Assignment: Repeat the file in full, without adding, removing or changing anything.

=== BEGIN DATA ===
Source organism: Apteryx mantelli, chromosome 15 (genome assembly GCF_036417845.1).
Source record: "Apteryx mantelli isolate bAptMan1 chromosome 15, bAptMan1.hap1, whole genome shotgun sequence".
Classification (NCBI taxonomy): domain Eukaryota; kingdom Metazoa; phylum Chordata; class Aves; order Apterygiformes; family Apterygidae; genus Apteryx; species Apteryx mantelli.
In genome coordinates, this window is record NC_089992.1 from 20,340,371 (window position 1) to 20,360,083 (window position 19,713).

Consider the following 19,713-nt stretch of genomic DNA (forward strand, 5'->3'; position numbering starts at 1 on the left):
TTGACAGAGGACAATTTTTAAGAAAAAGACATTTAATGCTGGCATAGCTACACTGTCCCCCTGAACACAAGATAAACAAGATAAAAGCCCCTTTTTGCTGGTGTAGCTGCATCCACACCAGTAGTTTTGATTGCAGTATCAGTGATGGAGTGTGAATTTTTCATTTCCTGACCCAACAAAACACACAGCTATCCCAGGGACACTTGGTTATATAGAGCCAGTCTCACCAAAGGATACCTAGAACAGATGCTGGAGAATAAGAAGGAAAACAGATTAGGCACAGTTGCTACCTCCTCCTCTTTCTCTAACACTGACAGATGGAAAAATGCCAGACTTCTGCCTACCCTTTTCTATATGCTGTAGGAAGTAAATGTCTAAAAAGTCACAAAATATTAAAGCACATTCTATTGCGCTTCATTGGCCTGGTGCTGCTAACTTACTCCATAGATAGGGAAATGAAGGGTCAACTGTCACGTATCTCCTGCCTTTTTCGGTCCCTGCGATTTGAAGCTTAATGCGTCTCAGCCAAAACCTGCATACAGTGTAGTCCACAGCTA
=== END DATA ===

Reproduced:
Source organism: Apteryx mantelli, chromosome 15 (genome assembly GCF_036417845.1).
Source record: "Apteryx mantelli isolate bAptMan1 chromosome 15, bAptMan1.hap1, whole genome shotgun sequence".
Classification (NCBI taxonomy): domain Eukaryota; kingdom Metazoa; phylum Chordata; class Aves; order Apterygiformes; family Apterygidae; genus Apteryx; species Apteryx mantelli.
In genome coordinates, this window is record NC_089992.1 from 20,340,371 (window position 1) to 20,360,083 (window position 19,713).

Consider the following 19,713-nt stretch of genomic DNA (forward strand, 5'->3'; position numbering starts at 1 on the left):
TTGACAGAGGACAATTTTTAAGAAAAAGACATTTAATGCTGGCATAGCTACACTGTCCCCCTGAACACAAGATAAACAAGATAAAAGCCCCTTTTTGCTGGTGTAGCTGCATCCACACCAGTAGTTTTGATTGCAGTATCAGTGATGGAGTGTGAATTTTTCATTTCCTGACCCAACAAAACACACAGCTATCCCAGGGACACTTGGTTATATAGAGCCAGTCTCACCAAAGGATACCTAGAACAGATGCTGGAGAATAAGAAGGAAAACAGATTAGGCACAGTTGCTACCTCCTCCTCTTTCTCTAACACTGACAGATGGAAAAATGCCAGACTTCTGCCTACCCTTTTCTATATGCTGTAGGAAGTAAATGTCTAAAAAGTCACAAAATATTAAAGCACATTCTATTGCGCTTCATTGGCCTGGTGCTGCTAACTTACTCCATAGATAGGGAAATGAAGGGTCAACTGTCACGTATCTCCTGCCTTTTTCGGTCCCTGCGATTTGAAGCTTAATGCGTCTCAGCCAAAACCTGCATACAGTGTAGTCCACAGCTA